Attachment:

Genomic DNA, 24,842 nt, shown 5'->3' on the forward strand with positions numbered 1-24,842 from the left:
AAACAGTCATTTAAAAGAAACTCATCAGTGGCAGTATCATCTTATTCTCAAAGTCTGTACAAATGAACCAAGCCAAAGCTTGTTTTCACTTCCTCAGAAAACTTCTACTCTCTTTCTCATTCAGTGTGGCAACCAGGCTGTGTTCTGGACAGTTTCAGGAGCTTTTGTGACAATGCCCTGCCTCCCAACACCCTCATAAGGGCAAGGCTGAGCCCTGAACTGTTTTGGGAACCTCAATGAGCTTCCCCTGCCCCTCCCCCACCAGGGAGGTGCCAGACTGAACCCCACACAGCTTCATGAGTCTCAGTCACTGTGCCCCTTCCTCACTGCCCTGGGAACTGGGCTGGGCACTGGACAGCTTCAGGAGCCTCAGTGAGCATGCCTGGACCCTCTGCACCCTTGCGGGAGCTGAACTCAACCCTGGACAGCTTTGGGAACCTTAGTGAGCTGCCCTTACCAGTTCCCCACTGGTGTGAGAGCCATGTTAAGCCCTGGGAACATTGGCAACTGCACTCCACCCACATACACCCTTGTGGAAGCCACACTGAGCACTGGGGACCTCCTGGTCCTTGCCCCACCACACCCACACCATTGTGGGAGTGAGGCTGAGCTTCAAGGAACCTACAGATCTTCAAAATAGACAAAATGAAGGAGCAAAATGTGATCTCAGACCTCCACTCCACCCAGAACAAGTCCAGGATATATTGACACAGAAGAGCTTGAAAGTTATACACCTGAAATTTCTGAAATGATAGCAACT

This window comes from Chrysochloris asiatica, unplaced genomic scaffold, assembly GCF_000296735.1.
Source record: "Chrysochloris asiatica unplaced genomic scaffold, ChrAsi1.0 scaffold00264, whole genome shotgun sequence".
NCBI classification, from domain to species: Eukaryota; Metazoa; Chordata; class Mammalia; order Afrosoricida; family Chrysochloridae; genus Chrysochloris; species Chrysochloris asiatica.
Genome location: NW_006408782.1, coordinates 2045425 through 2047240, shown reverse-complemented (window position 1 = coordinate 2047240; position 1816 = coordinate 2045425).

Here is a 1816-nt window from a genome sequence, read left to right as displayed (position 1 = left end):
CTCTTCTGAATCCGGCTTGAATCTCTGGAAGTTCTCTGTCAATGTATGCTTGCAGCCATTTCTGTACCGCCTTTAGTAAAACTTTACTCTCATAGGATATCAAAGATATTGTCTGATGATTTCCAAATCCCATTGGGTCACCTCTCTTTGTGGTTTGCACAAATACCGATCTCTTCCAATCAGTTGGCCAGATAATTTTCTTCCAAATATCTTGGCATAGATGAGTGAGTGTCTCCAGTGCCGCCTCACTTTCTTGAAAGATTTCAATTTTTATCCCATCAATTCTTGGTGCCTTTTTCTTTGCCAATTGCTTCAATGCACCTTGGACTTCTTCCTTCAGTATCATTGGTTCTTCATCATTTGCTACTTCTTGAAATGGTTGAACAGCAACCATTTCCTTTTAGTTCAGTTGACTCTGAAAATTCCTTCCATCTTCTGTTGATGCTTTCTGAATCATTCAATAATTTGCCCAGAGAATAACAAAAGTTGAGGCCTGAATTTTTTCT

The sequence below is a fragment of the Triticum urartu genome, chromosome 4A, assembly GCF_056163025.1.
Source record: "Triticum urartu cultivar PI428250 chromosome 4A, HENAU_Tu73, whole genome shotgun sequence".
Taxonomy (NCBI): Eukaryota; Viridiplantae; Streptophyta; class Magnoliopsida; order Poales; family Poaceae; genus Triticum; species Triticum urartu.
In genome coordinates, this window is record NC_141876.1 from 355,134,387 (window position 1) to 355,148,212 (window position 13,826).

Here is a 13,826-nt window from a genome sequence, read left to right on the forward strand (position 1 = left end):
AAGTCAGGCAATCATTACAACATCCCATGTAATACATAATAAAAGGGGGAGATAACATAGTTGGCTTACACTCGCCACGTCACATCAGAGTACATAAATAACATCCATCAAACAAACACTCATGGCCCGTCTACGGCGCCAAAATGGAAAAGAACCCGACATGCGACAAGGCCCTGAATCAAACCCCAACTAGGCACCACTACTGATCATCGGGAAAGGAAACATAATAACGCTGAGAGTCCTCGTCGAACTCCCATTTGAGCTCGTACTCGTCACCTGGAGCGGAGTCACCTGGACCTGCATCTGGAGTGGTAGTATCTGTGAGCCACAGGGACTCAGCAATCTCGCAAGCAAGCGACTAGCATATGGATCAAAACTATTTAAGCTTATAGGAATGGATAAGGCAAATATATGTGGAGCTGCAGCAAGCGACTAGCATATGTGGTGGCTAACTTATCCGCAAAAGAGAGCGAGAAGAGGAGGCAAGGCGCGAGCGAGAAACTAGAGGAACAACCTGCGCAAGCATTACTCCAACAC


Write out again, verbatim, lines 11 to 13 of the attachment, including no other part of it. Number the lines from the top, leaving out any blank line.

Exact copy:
Taxonomy (NCBI): Eukaryota; Viridiplantae; Streptophyta; class Magnoliopsida; order Poales; family Poaceae; genus Triticum; species Triticum urartu.
In genome coordinates, this window is record NC_141876.1 from 355,134,387 (window position 1) to 355,148,212 (window position 13,826).

Here is a 13,826-nt window from a genome sequence, read left to right on the forward strand (position 1 = left end):